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Occurrence and fate of endotoxin activity at drinking water purification plants and healthcare facilities in Japan
- Simazaki, Dai, Hirose, Masaaki, Hashimoto, Hisashi, Yamanaka, Shunji, Takamura, Mitsuteru, Watanabe, Junya, Akiba, Michihiro
- Water research 2018 v.145 pp. 1-11
- activated carbon, chlorination, coagulation, dialysis, endotoxins, health care workers, health services, microfiltration, ozonation, purification methods, regrowth, sand, tanks, tap water, therapeutics, water purification, Japan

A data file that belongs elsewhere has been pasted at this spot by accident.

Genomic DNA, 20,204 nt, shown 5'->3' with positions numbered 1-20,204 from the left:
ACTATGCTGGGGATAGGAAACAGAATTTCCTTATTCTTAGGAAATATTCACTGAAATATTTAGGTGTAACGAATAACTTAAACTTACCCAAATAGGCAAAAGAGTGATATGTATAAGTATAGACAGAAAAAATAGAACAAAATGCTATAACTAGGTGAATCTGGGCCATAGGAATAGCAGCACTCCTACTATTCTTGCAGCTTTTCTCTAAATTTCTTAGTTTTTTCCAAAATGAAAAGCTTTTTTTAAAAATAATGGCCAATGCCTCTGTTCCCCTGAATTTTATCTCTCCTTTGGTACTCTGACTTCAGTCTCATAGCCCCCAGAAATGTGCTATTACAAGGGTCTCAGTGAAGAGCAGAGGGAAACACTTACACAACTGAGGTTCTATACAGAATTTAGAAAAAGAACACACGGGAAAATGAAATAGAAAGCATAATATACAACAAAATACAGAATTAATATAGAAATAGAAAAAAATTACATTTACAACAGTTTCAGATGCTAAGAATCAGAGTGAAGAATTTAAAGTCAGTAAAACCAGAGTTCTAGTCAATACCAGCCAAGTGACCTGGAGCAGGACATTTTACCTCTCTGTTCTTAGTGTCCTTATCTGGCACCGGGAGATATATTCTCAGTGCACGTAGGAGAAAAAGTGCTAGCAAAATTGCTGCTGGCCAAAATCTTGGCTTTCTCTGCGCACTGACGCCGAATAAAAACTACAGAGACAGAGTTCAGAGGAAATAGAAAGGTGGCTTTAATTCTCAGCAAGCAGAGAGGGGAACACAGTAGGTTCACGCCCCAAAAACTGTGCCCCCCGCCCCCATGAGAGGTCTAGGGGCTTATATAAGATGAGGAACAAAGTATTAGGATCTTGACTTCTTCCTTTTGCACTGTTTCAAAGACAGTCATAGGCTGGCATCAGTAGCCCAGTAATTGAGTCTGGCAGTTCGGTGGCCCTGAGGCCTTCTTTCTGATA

- Occurrence of residual endotoxin activity (ET) in dialysis water and also tap water as its source is a matter of great concern to medical professionals conducting dialysis therapy at healthcare facilities (HCFs). The present study was performed to determine the occurrence and fate of the ET at selected Japanese drinking water purification plants and HCFs between 2014 and 2016. Chemical coagulation and sedimentation, rapid sand filtration, and membrane filtration were highly effective to decrease both ET dissolved in water (free-ET) and ET bound to cells/particles (bound-ET). Moderate decreases in bound-ET and limited decreases in free-ET were observed by chlorination and ozonation. Bacterial activated carbon filtration was a major cause of significant increases in endotoxin activity during the course of drinking water purification process. Levels of residual ET in water supplied to HCFs were strongly affected by their source waters and the configurations of water purification processes served. Microbial regrowth on the premises, from water tanks to faucets at HCFs could also contribute to ET increases in tap water.